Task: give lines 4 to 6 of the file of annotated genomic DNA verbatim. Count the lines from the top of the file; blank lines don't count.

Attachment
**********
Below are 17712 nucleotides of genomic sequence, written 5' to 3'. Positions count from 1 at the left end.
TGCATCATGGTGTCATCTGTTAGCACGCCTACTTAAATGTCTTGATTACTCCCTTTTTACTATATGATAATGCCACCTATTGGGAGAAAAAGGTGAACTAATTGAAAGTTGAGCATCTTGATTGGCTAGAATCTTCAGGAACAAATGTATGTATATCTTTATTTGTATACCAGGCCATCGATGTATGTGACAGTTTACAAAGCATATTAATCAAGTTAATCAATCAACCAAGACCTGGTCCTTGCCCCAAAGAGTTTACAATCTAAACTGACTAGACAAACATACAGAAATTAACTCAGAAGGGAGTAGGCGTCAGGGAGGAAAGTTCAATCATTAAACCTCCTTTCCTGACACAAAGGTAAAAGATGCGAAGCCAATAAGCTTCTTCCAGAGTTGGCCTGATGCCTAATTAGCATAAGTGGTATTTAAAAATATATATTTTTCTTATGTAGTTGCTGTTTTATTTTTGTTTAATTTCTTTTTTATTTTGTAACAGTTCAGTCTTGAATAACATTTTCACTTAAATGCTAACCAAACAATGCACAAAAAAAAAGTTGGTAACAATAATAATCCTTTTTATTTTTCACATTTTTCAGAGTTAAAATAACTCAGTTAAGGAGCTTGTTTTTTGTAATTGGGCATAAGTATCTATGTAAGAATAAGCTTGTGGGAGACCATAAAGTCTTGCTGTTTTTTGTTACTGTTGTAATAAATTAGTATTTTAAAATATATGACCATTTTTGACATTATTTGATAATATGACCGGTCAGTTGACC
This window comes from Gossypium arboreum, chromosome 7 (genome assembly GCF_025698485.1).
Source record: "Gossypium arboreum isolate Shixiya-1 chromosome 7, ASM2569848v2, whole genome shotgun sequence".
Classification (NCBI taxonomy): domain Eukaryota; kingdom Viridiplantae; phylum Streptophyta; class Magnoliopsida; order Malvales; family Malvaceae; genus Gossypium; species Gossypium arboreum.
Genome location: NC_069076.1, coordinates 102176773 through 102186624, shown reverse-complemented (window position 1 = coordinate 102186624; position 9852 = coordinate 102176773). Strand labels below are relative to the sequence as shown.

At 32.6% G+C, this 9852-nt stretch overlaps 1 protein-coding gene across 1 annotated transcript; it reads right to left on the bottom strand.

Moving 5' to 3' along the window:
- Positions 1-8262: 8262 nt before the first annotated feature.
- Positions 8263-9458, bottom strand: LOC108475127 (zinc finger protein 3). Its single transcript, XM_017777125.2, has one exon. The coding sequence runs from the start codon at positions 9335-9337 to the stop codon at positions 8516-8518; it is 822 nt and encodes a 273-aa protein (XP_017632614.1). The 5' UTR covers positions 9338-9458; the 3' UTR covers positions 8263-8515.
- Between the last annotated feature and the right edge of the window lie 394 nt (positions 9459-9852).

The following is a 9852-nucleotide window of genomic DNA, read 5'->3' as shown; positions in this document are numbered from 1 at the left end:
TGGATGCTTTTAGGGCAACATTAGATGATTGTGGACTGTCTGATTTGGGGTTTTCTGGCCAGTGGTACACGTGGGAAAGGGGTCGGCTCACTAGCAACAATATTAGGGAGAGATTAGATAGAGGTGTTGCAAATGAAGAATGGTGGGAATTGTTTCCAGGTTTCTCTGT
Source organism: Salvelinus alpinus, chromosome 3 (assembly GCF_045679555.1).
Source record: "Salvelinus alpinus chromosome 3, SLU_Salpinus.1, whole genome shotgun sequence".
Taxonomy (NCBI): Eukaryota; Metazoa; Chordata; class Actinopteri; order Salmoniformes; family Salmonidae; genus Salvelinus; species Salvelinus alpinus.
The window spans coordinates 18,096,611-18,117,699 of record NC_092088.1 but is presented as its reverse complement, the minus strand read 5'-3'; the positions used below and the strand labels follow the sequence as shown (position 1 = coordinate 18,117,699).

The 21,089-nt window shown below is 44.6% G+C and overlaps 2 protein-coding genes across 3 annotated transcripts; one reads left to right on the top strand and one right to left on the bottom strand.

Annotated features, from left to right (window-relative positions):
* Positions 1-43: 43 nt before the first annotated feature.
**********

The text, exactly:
Source record: "Gossypium arboreum isolate Shixiya-1 chromosome 7, ASM2569848v2, whole genome shotgun sequence".
Classification (NCBI taxonomy): domain Eukaryota; kingdom Viridiplantae; phylum Streptophyta; class Magnoliopsida; order Malvales; family Malvaceae; genus Gossypium; species Gossypium arboreum.
Genome location: NC_069076.1, coordinates 102176773 through 102186624, shown reverse-complemented (window position 1 = coordinate 102186624; position 9852 = coordinate 102176773). Strand labels below are relative to the sequence as shown.